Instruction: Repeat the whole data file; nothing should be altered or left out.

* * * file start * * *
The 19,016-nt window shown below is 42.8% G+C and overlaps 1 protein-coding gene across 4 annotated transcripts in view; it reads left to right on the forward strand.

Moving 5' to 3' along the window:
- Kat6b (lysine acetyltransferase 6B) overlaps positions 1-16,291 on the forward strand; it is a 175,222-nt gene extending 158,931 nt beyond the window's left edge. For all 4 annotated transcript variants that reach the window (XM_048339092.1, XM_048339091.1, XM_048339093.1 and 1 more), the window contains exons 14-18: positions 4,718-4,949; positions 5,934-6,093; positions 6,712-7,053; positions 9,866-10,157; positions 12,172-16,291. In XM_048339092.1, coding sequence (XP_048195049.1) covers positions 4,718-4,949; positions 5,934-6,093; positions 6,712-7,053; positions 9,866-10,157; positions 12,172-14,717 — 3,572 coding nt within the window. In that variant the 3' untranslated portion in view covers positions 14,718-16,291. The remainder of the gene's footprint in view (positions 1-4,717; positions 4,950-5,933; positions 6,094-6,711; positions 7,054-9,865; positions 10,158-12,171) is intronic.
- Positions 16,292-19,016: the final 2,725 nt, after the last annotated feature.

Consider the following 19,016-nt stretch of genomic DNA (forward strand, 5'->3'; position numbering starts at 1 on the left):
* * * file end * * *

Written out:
The 19,016-nt window shown below is 42.8% G+C and overlaps 1 protein-coding gene across 4 annotated transcripts in view; it reads left to right on the forward strand.

Moving 5' to 3' along the window:
- Kat6b (lysine acetyltransferase 6B) overlaps positions 1-16,291 on the forward strand; it is a 175,222-nt gene extending 158,931 nt beyond the window's left edge. For all 4 annotated transcript variants that reach the window (XM_048339092.1, XM_048339091.1, XM_048339093.1 and 1 more), the window contains exons 14-18: positions 4,718-4,949; positions 5,934-6,093; positions 6,712-7,053; positions 9,866-10,157; positions 12,172-16,291. In XM_048339092.1, coding sequence (XP_048195049.1) covers positions 4,718-4,949; positions 5,934-6,093; positions 6,712-7,053; positions 9,866-10,157; positions 12,172-14,717 — 3,572 coding nt within the window. In that variant the 3' untranslated portion in view covers positions 14,718-16,291. The remainder of the gene's footprint in view (positions 1-4,717; positions 4,950-5,933; positions 6,094-6,711; positions 7,054-9,865; positions 10,158-12,171) is intronic.
- Positions 16,292-19,016: the final 2,725 nt, after the last annotated feature.

Consider the following 19,016-nt stretch of genomic DNA (forward strand, 5'->3'; position numbering starts at 1 on the left):